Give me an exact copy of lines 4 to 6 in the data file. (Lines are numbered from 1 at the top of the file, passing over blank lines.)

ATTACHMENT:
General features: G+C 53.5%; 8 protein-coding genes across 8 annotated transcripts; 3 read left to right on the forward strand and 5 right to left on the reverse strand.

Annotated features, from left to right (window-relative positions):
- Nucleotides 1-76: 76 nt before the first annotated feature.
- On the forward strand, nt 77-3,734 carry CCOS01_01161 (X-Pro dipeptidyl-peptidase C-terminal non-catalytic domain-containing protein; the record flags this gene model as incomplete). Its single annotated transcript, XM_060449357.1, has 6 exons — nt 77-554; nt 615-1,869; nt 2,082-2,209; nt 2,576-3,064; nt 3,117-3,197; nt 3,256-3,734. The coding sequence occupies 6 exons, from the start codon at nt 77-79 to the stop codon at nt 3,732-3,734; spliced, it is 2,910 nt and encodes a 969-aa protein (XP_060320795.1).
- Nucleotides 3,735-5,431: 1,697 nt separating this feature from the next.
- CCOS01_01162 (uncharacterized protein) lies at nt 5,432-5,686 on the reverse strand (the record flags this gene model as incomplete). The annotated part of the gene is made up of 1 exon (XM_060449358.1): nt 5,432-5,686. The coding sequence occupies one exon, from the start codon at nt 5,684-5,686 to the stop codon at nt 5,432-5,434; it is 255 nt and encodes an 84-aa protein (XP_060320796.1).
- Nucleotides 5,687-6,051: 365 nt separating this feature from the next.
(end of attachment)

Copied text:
- On the forward strand, nt 77-3,734 carry CCOS01_01161 (X-Pro dipeptidyl-peptidase C-terminal non-catalytic domain-containing protein; the record flags this gene model as incomplete). Its single annotated transcript, XM_060449357.1, has 6 exons — nt 77-554; nt 615-1,869; nt 2,082-2,209; nt 2,576-3,064; nt 3,117-3,197; nt 3,256-3,734. The coding sequence occupies 6 exons, from the start codon at nt 77-79 to the stop codon at nt 3,732-3,734; spliced, it is 2,910 nt and encodes a 969-aa protein (XP_060320795.1).
- Nucleotides 3,735-5,431: 1,697 nt separating this feature from the next.
- CCOS01_01162 (uncharacterized protein) lies at nt 5,432-5,686 on the reverse strand (the record flags this gene model as incomplete). The annotated part of the gene is made up of 1 exon (XM_060449358.1): nt 5,432-5,686. The coding sequence occupies one exon, from the start codon at nt 5,684-5,686 to the stop codon at nt 5,432-5,434; it is 255 nt and encodes an 84-aa protein (XP_060320796.1).